4. Simulation Results

The PK-PD model was used for designing the controller. The patient's specifications used in these simulations extracted from [3] and are given in Table 1.

Table 1. Patients' specifications [3]

Parameter Vi (L) kio (s-1) k2i (s-1) ki2 (s-1) k31 (s-1) k13 (s-1) ke0 (s-1) Td(s) BIS0 Y EC50 (|ig/mL)

Nominal 9.5855 0.0028 8.495e-4 0.0042 6.182e-5 0.0017 39e-3 12.9 100 2 3.3

Patient 1 10.450 0.0029 8.506e-4 0.0044 6.659e-5 0.0018 24.8 e-3 4 100 2 2.7

Patient 2 8.947 0.0027 8.485e-4 0.0042 5.810e-5 0.0017 83.1 e-3 29 100 2.3 4

A nominal model was considered by using average data and the design of controllers (state-space MPC couple with EKF and MPC) have been done based on this nominal patient model. The simulation results of both controllers are shown in Fig. 2 and Fig. 3.

MPC controller

State-space MPC including EKF

-Nominal patient

V\ -----Patient 1

a \ .......... Patient 2

- Nominal patient ■' Ptient 1 ■' Ptient 2 Set point

0 2 4 6 8 10 12 14 16 18 20 Time (min)

0 2 4 6 8 10 12 14 16 18 20 Time (min)

8 10 12 Time (min)

8 10 12 Time (min)

Fig. 2. Simulation results of the MPC controller. The upper panel shows the BIS , and the lower panel shows the infusion rate of the propofol for the nominal model (solid line), Patient 1 (dashed line) and Patient 2 (dotted line).

Fig. 3. Simulation results of the state-space MPC including the EKF. The upper panel shows the BIS , and the lower panel shows the infusion rate of the propofol for the nominal model (solid line), Patient 1 (dashed line) and Patient 2 (dotted line).

The simulations show, the methods have an acceptable performance. The amount of administered drug in purposed method is less than that of MPC controller, although the MPC controller shows less undershoots. If there is difference between the patient delay and nominal delay (Fig. 4 and Fig. 5) purposed method has better performance.

Table2. Maximum range of tolerable delay for controllers

Controller Tolerable delay (Sec)

MPC 30

State-space MPC including EKF 45

While the difference of delay is less than values in Table 2, the settling time slightly increases, but BIS stays in the acceptable bound. As mentioned in Table 2, purposed method can cover more delay difference than MPC controller.

MPC controller

\ _ Normall ------Large delay

0 2 4 6 8 10 12 14 16 18 20 Time (min)

0 2 4 6 8 10 12 14 16 18 20 Time (min)

Fig. 4. Closed loop response of the anesthesia process in the nominal condition (solid line) and in presence of maximum tolerable delay (dashed line) and no delay (dotted line) for MPC controller.

State-space MPC including EKF

\ ... Normal ------Large Delay

_ , , *—'.....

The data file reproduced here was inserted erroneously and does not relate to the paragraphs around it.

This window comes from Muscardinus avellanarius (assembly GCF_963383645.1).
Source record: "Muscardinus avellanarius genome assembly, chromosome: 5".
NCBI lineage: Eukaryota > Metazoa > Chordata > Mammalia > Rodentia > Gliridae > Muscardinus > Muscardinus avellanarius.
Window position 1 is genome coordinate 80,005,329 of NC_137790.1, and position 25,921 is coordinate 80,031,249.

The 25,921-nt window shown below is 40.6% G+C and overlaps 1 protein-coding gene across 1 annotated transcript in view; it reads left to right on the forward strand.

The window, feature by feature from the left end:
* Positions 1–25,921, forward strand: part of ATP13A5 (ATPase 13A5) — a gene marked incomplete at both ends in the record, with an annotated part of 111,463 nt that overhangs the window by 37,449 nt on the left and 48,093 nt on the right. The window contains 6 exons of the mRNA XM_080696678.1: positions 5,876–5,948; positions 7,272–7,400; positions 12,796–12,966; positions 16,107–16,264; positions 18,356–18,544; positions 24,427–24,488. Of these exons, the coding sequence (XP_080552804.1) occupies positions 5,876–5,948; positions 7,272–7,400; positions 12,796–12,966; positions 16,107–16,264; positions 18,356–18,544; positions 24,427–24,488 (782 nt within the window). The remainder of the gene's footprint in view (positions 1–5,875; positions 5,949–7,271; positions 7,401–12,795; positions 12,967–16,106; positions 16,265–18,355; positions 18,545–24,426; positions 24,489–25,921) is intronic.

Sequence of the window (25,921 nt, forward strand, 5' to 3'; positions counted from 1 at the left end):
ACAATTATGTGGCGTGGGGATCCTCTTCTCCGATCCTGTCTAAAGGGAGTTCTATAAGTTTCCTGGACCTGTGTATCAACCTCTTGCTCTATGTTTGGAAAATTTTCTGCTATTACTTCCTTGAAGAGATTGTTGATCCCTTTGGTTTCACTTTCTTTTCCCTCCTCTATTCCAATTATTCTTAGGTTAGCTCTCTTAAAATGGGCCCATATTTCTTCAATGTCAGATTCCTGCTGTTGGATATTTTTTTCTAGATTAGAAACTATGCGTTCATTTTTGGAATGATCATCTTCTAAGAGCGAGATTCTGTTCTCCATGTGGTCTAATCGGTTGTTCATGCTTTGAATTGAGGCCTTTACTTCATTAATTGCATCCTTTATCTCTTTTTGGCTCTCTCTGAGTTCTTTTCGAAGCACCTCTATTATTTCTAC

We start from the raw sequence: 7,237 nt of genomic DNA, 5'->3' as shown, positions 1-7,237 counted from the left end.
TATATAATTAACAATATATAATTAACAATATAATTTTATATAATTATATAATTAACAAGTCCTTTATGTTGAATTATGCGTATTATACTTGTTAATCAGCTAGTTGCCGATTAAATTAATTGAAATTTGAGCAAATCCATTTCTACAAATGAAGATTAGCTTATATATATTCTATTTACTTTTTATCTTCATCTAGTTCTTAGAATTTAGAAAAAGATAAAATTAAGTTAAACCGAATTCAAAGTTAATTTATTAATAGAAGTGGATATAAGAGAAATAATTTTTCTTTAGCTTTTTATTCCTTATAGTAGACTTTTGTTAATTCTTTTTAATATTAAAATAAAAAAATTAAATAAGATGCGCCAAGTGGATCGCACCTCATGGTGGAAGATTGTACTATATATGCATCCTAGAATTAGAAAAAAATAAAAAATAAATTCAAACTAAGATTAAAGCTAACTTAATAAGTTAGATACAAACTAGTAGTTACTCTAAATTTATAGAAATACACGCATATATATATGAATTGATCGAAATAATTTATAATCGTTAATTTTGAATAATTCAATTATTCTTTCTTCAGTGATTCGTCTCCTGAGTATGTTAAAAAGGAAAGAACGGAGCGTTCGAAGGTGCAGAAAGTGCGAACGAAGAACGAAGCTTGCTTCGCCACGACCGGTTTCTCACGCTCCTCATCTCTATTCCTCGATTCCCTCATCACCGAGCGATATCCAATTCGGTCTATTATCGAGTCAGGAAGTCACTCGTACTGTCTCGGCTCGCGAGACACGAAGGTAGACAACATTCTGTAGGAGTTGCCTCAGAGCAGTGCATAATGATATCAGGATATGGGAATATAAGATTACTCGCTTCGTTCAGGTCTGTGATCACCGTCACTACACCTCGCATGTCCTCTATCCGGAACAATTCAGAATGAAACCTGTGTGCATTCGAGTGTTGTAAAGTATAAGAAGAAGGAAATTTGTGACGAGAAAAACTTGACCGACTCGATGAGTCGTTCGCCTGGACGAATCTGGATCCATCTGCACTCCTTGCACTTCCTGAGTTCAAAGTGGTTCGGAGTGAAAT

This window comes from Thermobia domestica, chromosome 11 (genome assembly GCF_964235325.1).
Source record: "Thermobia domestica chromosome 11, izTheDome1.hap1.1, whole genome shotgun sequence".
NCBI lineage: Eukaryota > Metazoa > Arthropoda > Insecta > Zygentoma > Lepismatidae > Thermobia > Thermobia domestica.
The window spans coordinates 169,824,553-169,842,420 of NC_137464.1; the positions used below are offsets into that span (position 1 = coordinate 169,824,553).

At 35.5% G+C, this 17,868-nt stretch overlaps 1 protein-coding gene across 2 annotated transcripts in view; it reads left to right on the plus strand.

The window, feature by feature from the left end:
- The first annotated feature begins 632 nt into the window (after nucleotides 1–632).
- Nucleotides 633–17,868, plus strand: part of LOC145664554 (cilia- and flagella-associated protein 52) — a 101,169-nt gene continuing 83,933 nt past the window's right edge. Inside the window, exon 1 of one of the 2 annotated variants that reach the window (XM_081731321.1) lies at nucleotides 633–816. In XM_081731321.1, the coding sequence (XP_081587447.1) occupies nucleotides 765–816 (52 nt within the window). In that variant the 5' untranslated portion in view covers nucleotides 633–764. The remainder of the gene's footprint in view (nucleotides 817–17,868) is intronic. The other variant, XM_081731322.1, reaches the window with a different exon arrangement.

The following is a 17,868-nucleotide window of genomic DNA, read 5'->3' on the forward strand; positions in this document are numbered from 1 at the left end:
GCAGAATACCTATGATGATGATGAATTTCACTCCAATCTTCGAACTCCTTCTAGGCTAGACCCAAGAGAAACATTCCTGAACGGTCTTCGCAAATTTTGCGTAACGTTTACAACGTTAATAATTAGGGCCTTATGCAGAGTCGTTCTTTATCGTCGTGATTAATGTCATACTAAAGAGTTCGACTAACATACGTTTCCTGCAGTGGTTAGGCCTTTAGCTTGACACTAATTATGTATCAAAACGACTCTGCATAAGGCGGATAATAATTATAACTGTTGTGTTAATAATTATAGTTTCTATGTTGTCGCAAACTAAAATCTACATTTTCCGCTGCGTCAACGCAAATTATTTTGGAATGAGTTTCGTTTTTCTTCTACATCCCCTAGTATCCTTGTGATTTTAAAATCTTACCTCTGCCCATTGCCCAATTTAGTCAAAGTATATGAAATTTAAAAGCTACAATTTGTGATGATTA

0 2 4 6 8 10 12 14 16 18 20 Time (min)

0 2 4 6 8 10 12 14 16 18 20 Time (min)

Fig. 5. Closed loop response of the anesthesia process in the nominal condition (solid line) and in presence of maximum tolerable delay (dashed line) and no delay (dotted line) for the state-space MPC including the EKF.

5. Conclusion

In this paper, the DOA was controlled by a model predictive controller. In this system the BIS was considered as the index of consciousness and propofol was considered as an anesthetic drug. We used EKF as an observer for the estimation of drug in the patient's body. When there isn't any uncertainty, simulations have shown that purposed method have similar performance with MPC. The results showed that the state-space MPC including the EKF estimator for controlling the anesthesia process can significantly increase the robustness in encountering patients' delay deviations in comparison with the MPC. Whereas the delay of the patient is one of the individual patient's feature and generally not obvious, the controller which endures larger difference from nominal case, is more preferable.

References

[1] Nunes, C.S., Mendonca, T.F., Amorim, P., Ferreira, D.A. Antunes, L. Comparison of Neural Networks, Fuzzy and Stochastic Prediction Models for Return of Consciousness After General Anesthesia, Proc. 44th IEEE Conference on Decision & Control & European Control, 2005. p. 4827-4832.

[2] Haddad, W.M., Volyanskyy, K.Y., Baily, J.M. Im, J.J., Neuroadaptive Output Feedback Control for Automated Anesthesia with Noisy EEG Measurement. IEEE Trans. on Control Systems Technology 2010;99:1-17.

[3] Bibian, S., Ries, C.R., Huzmezan, M., Dumont, G.A., Clinical Anesthesia and Control Engineering: Terminology, Concepts & Issues, Proc. European Control Conference, 2003. p. 1-11.

[4] Ejaz, K., Yang, J.S., Controlling the Depth of Anesthesia Using PID Tuning: A Comparative Model-based Study, Proc. IEEE, International Conference on Control Application, 2004. p. 580-585.

[5] Linkens, D.A., Mahfouf, M., Generalized Predictive Control with Prespecified Set-Points in Clinical Anesthesia, Proc. 3rd IEEE Con. on Control Applications, 1994. p. 1669-1674.

[6] Sawaguchi, Y., Furutani, E., Shirakami, G., Araki, M., Fukuda, K., A Model-Predictive Hypnosis Control System under Total Intravenous Anesthesia. IEEE Trans. on Biomedical Engineering 2008;55:874-887.

[7] Shieh, J.S., Kao, M.H., Liu, C.C., Genetic Fuzzy Modeling and Control of Bispectral Index (BIS) for General Intravenous Anesthesia. Medical Engineering & Physics 2006;28:134-148.

[8] Schüttler, J. Ihmsen, H., Population Pharmacokinetics of Propofol-A Multicenter Study. Anesthesiology 2000;92:727-738.

[9] Rezvanian, S. Towhidkhah, F. Ghahramani, N., Controlling the Depth of Anesthesia Using Model Predictive Controller and Extended Kalman Filter, Proc. IEEE, 2011 1st Middle East Conference on Biomedical Engineering (MECBME) 2011:213-216.

[10] Simon, D., Optimal State Estimation, Kalman, H and Nonlinear Approaches, New Jersey: John Wiley and Sons inc; 2006.